Riots broke out in the centre of Paris last night as French police used teargas against students who were pelting them with stones and bottles after marches held to protest against a new job law brought more than a quarter of a million youths on to the streets nationwide.
Although the rioting cannot be compared to the scale of the events of 1968, the scenes around the Sorbonne in the Latin quarter, where the air was filled with teargas, were reminiscent of the student demonstrations almost 40 years ago.
The mounting student unrest could also have political consequences as they now threaten the presidential ambitions of the Prime Minister, Dominique de Villepin.
Students and pupils have stepped up their mobilisation against the job law brought in two months ago by M. de Villepin, who says it will help to reduce unemployment among the young, now running at 22.8 per cent, more than twice the overall national rate. But the students fear that they will have less job protection because it allows employers to dismiss workers under 26 during a two-year trial period without having to give a reason.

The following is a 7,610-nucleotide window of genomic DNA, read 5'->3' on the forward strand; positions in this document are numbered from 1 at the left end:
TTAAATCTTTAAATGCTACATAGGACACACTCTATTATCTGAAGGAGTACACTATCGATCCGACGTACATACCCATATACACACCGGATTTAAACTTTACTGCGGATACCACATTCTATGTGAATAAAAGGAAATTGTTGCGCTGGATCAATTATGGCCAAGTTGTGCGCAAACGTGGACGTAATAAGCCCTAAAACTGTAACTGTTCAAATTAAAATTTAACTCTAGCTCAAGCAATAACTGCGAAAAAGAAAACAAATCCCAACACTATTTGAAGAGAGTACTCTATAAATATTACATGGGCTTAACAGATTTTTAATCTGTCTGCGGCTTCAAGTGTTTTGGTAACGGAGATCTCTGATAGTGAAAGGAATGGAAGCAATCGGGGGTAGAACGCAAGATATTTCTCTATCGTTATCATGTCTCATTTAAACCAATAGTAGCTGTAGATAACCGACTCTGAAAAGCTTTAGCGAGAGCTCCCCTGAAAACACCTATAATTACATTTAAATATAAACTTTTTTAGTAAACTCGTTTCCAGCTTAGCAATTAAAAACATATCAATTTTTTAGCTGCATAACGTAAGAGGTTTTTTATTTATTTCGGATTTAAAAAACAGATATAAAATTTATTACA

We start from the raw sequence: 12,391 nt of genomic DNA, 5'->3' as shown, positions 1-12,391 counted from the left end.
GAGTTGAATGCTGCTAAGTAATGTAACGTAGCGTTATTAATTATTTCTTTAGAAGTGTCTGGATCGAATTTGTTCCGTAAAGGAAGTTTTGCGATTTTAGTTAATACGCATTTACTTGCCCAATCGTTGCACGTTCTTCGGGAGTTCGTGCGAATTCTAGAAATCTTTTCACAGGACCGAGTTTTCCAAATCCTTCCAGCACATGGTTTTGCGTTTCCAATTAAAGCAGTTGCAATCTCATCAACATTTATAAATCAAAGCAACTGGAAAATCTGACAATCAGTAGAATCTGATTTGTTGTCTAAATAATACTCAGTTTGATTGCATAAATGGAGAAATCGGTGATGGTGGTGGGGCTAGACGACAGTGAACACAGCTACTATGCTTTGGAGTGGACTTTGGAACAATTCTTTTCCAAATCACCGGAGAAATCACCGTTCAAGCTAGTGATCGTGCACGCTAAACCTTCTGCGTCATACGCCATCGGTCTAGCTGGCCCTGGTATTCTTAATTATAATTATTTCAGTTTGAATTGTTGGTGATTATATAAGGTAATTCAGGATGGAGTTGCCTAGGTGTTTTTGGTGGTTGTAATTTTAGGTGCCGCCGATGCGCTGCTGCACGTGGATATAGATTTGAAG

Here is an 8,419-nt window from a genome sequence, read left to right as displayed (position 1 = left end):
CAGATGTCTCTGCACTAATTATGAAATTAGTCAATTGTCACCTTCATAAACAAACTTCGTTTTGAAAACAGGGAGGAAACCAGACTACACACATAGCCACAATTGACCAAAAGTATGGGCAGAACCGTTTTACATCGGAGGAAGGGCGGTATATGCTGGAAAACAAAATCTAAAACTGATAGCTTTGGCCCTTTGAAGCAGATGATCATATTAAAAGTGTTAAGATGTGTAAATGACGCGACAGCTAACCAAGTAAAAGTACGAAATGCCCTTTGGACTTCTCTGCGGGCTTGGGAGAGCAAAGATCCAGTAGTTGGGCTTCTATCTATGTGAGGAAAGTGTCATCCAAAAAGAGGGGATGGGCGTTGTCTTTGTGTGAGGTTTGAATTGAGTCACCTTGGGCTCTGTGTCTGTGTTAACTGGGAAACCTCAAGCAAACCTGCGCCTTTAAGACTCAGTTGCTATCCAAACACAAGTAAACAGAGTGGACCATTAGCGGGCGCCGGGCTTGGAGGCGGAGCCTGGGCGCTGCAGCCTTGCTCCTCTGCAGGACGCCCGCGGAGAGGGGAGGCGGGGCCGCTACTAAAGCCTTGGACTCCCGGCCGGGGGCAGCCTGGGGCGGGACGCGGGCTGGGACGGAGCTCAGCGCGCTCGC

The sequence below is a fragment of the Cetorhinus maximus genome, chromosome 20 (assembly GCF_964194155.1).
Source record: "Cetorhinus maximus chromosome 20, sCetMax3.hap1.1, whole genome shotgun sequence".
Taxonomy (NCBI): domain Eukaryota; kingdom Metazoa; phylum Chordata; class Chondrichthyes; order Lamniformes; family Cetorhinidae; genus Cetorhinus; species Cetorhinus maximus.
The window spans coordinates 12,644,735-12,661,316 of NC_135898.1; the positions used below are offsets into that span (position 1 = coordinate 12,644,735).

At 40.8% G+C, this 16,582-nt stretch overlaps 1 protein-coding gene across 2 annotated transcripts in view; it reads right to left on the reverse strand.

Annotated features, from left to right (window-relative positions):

The opposition to the reforms has highlighted the public's resistance to any weakening of France's social protection regime.
The demonstrations have been largely peaceful so far, although police evicted about 300 students from the Sorbonne last weekend. But the next major step comes tomorrow when they will be joined by trade unions. More than one million people marched in the last such demonstration on 7 March.
Student leaders said up to 600,000 marched across France and that 64 of the country's 84 universities were hit by the protests. Officials put the number of demonstrators at 247,500 protesters nationwide.
Demonstrators, whistling and beating drums, yesterday paraded through the streets shouting: "Villepin, you're toast - the students are in the streets!" and "Chirac, Villepin, Sarkozy, your trial period is up!" referring to President Jacques Chirac, the Prime Minister and the Interior Minister, Nicolas Sarkozy.
But the protests turned violent in Paris, where 33,000 people turned out to demonstrate. Rioting has become a feature of the aftermath of French demonstrations, as small numbers of "casseurs" (breakers) move in behind the protesters, bent on smashing property and looting. Police said they detained 150 people in Paris, who hurled barriers, bottles, and tables and chairs taken from cafés at them. The police responded with water cannon, teargas and baton charges.
M. de Villepin went on television on Sunday night to defend his reform, but he has offered to discuss its implementation in hopes of mollifying the students. But no negotiations have been held, and M. de Villepin's position looks increasingly perilous, despite being supported by Mr Chirac. With his popularity dropping in the polls, M. de Villepin is being criticised from within the ruling party for his aloof style of government.Reuse content